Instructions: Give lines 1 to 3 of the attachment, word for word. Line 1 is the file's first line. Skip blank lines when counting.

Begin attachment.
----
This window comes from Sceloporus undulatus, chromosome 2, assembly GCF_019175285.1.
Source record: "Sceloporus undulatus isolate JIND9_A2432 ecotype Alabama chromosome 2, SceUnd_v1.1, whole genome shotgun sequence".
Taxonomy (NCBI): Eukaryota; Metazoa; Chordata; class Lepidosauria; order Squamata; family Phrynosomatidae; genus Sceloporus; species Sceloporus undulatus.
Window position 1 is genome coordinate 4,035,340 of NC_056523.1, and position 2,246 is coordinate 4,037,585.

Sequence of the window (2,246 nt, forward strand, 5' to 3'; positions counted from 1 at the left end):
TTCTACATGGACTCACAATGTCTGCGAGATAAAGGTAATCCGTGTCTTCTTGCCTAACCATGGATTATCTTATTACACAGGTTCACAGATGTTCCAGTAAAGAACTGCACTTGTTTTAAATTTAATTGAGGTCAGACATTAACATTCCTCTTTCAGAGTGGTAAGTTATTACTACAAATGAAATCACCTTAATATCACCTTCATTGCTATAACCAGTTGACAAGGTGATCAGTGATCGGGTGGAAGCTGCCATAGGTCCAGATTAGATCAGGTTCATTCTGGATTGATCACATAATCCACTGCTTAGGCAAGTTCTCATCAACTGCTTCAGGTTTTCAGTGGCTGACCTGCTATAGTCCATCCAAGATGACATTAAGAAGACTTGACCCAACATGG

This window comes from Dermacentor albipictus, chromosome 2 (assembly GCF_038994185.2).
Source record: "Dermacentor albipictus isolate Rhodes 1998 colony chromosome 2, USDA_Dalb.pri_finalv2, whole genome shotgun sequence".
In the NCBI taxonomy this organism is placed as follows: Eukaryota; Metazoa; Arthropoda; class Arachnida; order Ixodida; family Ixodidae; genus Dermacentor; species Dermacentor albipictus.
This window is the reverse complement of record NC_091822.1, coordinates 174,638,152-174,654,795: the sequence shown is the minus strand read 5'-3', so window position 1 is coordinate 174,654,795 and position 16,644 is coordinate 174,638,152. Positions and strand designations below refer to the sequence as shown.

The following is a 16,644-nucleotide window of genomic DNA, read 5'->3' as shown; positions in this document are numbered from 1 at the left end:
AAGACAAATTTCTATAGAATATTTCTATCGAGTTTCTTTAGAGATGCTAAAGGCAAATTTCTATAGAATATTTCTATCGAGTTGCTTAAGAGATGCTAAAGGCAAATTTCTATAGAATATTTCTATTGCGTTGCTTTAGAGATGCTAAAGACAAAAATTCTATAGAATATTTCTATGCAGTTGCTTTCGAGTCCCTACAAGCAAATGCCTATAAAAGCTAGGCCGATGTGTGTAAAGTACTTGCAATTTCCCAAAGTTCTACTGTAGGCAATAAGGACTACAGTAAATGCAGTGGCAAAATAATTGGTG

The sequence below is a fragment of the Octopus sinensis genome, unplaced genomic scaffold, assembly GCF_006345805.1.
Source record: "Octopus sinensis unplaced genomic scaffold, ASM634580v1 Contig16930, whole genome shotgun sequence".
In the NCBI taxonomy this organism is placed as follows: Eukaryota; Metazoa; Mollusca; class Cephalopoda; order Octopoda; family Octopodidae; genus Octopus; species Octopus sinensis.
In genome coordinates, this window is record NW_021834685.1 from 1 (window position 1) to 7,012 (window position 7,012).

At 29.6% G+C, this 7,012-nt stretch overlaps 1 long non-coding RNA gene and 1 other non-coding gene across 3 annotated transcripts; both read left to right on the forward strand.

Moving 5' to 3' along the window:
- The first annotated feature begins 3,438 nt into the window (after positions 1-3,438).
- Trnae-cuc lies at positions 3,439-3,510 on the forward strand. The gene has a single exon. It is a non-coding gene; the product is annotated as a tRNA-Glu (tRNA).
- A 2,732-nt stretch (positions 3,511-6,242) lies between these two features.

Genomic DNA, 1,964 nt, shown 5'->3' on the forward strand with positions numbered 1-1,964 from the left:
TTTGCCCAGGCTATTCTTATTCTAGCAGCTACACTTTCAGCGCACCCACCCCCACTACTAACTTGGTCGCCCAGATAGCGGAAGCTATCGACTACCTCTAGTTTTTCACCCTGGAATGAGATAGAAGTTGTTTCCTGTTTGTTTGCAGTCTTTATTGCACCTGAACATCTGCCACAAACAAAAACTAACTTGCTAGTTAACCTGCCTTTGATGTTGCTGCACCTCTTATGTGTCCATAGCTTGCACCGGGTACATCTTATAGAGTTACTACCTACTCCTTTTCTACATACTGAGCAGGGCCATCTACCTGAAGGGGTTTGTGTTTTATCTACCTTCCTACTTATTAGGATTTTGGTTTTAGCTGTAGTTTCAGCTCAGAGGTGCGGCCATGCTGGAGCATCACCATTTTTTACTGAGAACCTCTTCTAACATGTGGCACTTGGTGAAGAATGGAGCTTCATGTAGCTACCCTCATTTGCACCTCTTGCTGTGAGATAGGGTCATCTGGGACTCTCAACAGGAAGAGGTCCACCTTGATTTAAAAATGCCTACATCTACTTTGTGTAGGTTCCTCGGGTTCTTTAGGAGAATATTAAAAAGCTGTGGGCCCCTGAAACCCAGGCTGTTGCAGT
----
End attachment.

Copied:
This window comes from Sceloporus undulatus, chromosome 2, assembly GCF_019175285.1.
Source record: "Sceloporus undulatus isolate JIND9_A2432 ecotype Alabama chromosome 2, SceUnd_v1.1, whole genome shotgun sequence".
Taxonomy (NCBI): Eukaryota; Metazoa; Chordata; class Lepidosauria; order Squamata; family Phrynosomatidae; genus Sceloporus; species Sceloporus undulatus.